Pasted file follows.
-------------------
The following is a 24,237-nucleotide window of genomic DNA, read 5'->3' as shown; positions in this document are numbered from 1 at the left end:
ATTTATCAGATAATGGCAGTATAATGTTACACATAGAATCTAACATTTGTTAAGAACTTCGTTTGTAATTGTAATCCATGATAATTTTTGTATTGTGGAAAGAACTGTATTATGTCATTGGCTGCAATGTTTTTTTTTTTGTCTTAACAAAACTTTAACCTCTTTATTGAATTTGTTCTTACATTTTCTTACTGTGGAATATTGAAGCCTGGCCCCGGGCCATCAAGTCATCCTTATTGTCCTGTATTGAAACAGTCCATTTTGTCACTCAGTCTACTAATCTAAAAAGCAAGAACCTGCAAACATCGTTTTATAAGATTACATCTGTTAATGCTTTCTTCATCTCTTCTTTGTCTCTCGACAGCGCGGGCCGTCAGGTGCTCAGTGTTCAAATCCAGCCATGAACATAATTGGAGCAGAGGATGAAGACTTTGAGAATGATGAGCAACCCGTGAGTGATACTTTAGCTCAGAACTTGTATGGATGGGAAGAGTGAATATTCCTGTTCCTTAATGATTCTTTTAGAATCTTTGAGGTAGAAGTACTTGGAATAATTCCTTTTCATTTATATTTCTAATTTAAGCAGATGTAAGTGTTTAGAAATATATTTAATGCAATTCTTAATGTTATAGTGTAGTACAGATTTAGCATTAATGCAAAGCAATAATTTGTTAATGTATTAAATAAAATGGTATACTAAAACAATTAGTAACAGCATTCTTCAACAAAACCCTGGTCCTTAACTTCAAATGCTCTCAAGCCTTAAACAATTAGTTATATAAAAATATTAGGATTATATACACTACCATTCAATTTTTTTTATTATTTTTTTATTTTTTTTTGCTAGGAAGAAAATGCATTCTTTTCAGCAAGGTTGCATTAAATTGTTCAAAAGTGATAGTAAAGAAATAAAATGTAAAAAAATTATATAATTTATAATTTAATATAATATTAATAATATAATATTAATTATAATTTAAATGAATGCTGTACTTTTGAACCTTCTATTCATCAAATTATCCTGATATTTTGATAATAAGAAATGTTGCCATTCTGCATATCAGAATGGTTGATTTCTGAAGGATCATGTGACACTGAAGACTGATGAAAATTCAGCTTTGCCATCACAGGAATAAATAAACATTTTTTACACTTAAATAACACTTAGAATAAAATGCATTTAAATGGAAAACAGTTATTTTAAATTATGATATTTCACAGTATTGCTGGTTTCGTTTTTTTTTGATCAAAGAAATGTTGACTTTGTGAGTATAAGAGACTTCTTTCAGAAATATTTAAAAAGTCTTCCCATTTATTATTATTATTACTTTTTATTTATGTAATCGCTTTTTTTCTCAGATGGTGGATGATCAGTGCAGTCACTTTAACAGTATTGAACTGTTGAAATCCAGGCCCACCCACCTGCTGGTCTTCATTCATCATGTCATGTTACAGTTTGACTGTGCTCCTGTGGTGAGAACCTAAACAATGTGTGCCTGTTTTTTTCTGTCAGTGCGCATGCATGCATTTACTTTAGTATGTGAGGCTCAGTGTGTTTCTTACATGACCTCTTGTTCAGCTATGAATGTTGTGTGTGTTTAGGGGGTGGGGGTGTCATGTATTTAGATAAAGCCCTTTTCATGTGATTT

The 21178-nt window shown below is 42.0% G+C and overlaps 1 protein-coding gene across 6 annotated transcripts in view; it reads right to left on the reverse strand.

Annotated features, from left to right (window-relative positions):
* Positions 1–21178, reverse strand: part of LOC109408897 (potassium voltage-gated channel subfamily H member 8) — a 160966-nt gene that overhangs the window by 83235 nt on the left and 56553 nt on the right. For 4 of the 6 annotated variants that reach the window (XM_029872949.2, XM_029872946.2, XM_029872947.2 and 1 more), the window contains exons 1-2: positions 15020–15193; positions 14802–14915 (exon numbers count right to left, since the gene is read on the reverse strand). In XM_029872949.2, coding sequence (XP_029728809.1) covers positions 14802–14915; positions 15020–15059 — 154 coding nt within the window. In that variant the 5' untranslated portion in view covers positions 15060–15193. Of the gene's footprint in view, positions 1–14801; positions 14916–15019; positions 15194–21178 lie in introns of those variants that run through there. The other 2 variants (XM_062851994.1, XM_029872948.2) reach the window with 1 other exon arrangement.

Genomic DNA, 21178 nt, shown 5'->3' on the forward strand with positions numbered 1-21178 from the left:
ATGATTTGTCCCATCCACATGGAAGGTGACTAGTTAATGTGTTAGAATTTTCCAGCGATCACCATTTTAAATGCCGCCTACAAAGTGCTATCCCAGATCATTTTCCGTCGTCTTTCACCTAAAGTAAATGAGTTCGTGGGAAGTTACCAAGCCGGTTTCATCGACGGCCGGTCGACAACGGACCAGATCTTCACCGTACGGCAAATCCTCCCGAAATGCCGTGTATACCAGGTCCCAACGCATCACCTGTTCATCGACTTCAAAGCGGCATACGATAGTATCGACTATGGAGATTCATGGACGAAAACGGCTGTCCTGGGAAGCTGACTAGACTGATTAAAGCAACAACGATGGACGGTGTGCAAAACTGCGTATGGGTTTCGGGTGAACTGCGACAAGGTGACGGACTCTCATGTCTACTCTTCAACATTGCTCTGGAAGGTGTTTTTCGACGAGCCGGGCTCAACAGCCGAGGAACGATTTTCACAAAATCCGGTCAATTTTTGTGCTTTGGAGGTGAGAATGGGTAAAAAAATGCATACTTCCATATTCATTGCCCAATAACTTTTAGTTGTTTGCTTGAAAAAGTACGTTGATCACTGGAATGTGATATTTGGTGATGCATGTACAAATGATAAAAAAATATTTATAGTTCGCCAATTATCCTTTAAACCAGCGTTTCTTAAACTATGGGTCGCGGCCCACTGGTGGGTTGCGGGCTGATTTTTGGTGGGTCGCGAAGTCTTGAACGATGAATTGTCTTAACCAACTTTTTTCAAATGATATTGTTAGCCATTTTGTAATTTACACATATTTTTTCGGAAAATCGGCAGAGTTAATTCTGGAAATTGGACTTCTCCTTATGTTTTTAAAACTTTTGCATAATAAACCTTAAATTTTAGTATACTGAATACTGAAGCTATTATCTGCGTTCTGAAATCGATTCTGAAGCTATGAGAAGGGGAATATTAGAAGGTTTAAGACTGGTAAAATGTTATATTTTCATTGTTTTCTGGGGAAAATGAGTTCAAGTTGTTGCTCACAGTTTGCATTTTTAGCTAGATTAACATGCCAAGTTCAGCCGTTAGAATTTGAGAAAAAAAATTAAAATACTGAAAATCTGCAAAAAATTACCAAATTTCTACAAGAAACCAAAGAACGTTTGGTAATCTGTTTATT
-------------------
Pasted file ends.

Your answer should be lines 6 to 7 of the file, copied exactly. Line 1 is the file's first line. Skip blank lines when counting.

Genomic DNA, 21178 nt, shown 5'->3' on the forward strand with positions numbered 1-21178 from the left:
ATGATTTGTCCCATCCACATGGAAGGTGACTAGTTAATGTGTTAGAATTTTCCAGCGATCACCATTTTAAATGCCGCCTACAAAGTGCTATCCCAGATCATTTTCCGTCGTCTTTCACCTAAAGTAAATGAGTTCGTGGGAAGTTACCAAGCCGGTTTCATCGACGGCCGGTCGACAACGGACCAGATCTTCACCGTACGGCAAATCCTCCCGAAATGCCGTGTATACCAGGTCCCAACGCATCACCTGTTCATCGACTTCAAAGCGGCATACGATAGTATCGACTATGGAGATTCATGGACGAAAACGGCTGTCCTGGGAAGCTGACTAGACTGATTAAAGCAACAACGATGGACGGTGTGCAAAACTGCGTATGGGTTTCGGGTGAACTGCGACAAGGTGACGGACTCTCATGTCTACTCTTCAACATTGCTCTGGAAGGTGTTTTTCGACGAGCCGGGCTCAACAGCCGAGGAACGATTTTCACAAAATCCGGTCAATTTTTGTGCTTTGGAGGTGAGAATGGGTAAAAAAATGCATACTTCCATATTCATTGCCCAATAACTTTTAGTTGTTTGCTTGAAAAAGTACGTTGATCACTGGAATGTGATATTTGGTGATGCATGTACAAATGATAAAAAAATATTTATAGTTCGCCAATTATCCTTTAAACCAGCGTTTCTTAAACTATGGGTCGCGGCCCACTGGTGGGTTGCGGGCTGATTTTTGGTGGGTCGCGAAGTCTTGAACGATGAATTGTCTTAACCAACTTTTTTCAAATGATATTGTTAGCCATTTTGTAATTTACACATATTTTTTCGGAAAATCGGCAGAGTTAATTCTGGAAATTGGACTTCTCCTTATGTTTTTAAAACTTTTGCATAATAAACCTTAAATTTTAGTATACTGAATACTGAAGCTATTATCTGCGTTCTGAAATCGATTCTGAAGCTATGAGAAGGGGAATATTAGAAGGTTTAAGACTGGTAAAATGTTATATTTTCATTGTTTTCTGGGGAAAATGAGTTCAAGTTGTTGCTCACAGTTTGCATTTTTAGCTAGATTAACATGCCAAGTTCAGCCGTTAGAATTTGAGAAAAAAAATTAAAATACTGAAAATCTGCAAAAAATTACCAAATTTCTACAAGAAACCAAAGAACGTTTGGTAATCTGTTTATT